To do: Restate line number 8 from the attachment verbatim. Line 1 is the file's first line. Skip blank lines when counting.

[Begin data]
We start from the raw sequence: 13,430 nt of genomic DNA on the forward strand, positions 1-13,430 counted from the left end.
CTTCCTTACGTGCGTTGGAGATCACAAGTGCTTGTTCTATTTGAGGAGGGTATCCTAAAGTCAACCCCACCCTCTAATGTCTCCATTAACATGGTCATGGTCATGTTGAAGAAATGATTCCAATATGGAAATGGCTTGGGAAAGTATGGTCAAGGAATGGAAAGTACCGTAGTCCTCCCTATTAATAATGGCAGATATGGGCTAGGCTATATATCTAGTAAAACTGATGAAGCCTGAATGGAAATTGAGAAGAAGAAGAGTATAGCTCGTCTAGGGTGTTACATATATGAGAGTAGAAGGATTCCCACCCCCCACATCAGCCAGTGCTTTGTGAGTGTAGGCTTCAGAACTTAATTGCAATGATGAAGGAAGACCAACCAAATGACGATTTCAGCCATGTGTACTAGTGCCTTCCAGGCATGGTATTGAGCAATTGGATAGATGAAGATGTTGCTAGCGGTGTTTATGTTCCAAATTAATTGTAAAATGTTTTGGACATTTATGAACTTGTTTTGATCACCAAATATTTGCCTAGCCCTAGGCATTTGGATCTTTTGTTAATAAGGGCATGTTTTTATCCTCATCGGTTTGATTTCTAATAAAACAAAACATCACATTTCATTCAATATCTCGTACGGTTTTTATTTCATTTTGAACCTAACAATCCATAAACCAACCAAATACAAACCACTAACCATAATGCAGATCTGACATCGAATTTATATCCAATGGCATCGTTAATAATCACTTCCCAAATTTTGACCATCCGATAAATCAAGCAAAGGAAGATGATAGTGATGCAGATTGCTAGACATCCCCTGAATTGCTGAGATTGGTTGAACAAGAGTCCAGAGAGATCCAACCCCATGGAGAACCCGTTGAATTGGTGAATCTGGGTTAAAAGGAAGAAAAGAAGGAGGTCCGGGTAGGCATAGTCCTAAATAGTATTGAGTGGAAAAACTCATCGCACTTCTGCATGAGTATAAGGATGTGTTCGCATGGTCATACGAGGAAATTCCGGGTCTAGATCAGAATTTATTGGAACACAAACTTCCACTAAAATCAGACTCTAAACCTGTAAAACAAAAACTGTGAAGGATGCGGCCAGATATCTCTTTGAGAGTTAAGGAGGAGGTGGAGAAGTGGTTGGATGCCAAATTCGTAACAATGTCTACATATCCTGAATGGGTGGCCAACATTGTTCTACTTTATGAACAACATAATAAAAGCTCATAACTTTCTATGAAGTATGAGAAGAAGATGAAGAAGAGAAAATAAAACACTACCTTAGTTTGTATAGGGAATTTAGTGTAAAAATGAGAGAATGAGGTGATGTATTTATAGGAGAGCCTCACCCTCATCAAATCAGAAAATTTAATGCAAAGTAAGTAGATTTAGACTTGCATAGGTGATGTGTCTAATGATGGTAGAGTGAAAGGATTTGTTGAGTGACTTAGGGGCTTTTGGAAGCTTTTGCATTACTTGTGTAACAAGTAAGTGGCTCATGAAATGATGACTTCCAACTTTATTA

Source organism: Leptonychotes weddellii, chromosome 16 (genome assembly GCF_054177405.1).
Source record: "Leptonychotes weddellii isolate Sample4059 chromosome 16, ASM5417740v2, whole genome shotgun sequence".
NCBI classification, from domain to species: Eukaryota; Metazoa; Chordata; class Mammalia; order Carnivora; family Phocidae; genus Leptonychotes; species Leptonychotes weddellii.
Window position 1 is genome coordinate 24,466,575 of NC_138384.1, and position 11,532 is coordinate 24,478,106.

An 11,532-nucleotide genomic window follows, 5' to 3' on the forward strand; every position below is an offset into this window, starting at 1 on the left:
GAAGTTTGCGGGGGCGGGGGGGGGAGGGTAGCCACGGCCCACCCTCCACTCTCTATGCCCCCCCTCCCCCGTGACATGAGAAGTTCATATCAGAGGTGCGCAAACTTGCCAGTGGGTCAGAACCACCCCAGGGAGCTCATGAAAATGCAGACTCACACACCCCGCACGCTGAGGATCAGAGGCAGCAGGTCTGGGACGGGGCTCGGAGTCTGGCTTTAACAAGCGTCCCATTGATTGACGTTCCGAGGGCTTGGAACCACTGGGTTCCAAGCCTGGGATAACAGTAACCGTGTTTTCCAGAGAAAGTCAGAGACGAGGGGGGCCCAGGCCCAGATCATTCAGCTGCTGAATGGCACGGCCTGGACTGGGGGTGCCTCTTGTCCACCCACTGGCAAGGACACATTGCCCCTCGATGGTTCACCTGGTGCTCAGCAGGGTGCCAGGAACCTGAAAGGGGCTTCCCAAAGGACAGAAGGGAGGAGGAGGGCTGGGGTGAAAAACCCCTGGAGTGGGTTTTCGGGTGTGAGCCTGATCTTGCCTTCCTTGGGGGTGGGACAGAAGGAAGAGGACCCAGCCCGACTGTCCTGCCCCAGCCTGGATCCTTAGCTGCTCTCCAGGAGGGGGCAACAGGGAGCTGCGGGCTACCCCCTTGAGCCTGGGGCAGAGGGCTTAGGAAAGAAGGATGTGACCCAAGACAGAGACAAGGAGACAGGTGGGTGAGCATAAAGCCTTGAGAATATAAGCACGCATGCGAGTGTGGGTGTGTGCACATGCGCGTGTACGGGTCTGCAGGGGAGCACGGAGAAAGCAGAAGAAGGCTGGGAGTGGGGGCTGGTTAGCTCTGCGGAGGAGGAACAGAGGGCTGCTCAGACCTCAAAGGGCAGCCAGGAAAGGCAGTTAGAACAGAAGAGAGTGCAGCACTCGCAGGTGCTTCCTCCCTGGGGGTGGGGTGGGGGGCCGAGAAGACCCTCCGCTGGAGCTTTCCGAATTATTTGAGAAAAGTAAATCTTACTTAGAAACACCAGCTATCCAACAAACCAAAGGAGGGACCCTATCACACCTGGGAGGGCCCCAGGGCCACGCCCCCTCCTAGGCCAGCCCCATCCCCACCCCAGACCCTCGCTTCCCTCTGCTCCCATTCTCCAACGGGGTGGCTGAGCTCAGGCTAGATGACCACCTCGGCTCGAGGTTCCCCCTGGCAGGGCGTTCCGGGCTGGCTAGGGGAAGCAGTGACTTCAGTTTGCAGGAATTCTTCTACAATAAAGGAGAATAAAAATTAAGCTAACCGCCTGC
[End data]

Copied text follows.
GAAGTTTGCGGGGGCGGGGGGGGGAGGGTAGCCACGGCCCACCCTCCACTCTCTATGCCCCCCCTCCCCCGTGACATGAGAAGTTCATATCAGAGGTGCGCAAACTTGCCAGTGGGTCAGAACCACCCCAGGGAGCTCATGAAAATGCAGACTCACACACCCCGCACGCTGAGGATCAGAGGCAGCAGGTCTGGGACGGGGCTCGGAGTCTGGCTTTAACAAGCGTCCCATTGATTGACGTTCCGAGGGCTTGGAACCACTGGGTTCCAAGCCTGGGATAACAGTAACCGTGTTTTCCAGAGAAAGTCAGAGACGAGGGGGGCCCAGGCCCAGATCATTCAGCTGCTGAATGGCACGGCCTGGACTGGGGGTGCCTCTTGTCCACCCACTGGCAAGGACACATTGCCCCTCGATGGTTCACCTGGTGCTCAGCAGGGTGCCAGGAACCTGAAAGGGGCTTCCCAAAGGACAGAAGGGAGGAGGAGGGCTGGGGTGAAAAACCCCTGGAGTGGGTTTTCGGGTGTGAGCCTGATCTTGCCTTCCTTGGGGGTGGGACAGAAGGAAGAGGACCCAGCCCGACTGTCCTGCCCCAGCCTGGATCCTTAGCTGCTCTCCAGGAGGGGGCAACAGGGAGCTGCGGGCTACCCCCTTGAGCCTGGGGCAGAGGGCTTAGGAAAGAAGGATGTGACCCAAGACAGAGACAAGGAGACAGGTGGGTGAGCATAAAGCCTTGAGAATATAAGCACGCATGCGAGTGTGGGTGTGTGCACATGCGCGTGTACGGGTCTGCAGGGGAGCACGGAGAAAGCAGAAGAAGGCTGGGAGTGGGGGCTGGTTAGCTCTGCGGAGGAGGAACAGAGGGCTGCTCAGACCTCAAAGGGCAGCCAGGAAAGGCAGTTAGAACAGAAGAGAGTGCAGCACTCGCAGGTGCTTCCTCCCTGGGGGTGGGGTGGGGGGCCGAGAAGACCCTCCGCTGGAGCTTTCCGAATTATTTGAGAAAAGTAAATCTTACTTAGAAACACCAGCTATCCAACAAACCAAAGGAGGGACCCTATCACACCTGGGAGGGCCCCAGGGCCACGCCCCCTCCTAGGCCAGCCCCATCCCCACCCCAGACCCTCGCTTCCCTCTGCTCCCATTCTCCAACGGGGTGGCTGAGCTCAGGCTAGATGACCACCTCGGCTCGAGGTTCCCCCTGGCAGGGCGTTCCGGGCTGGCTAGGGGAAGCAGTGACTTCAGTTTGCAGGAATTCTTCTACAATAAAGGAGAATAAAAATTAAGCTAACCGCCTGC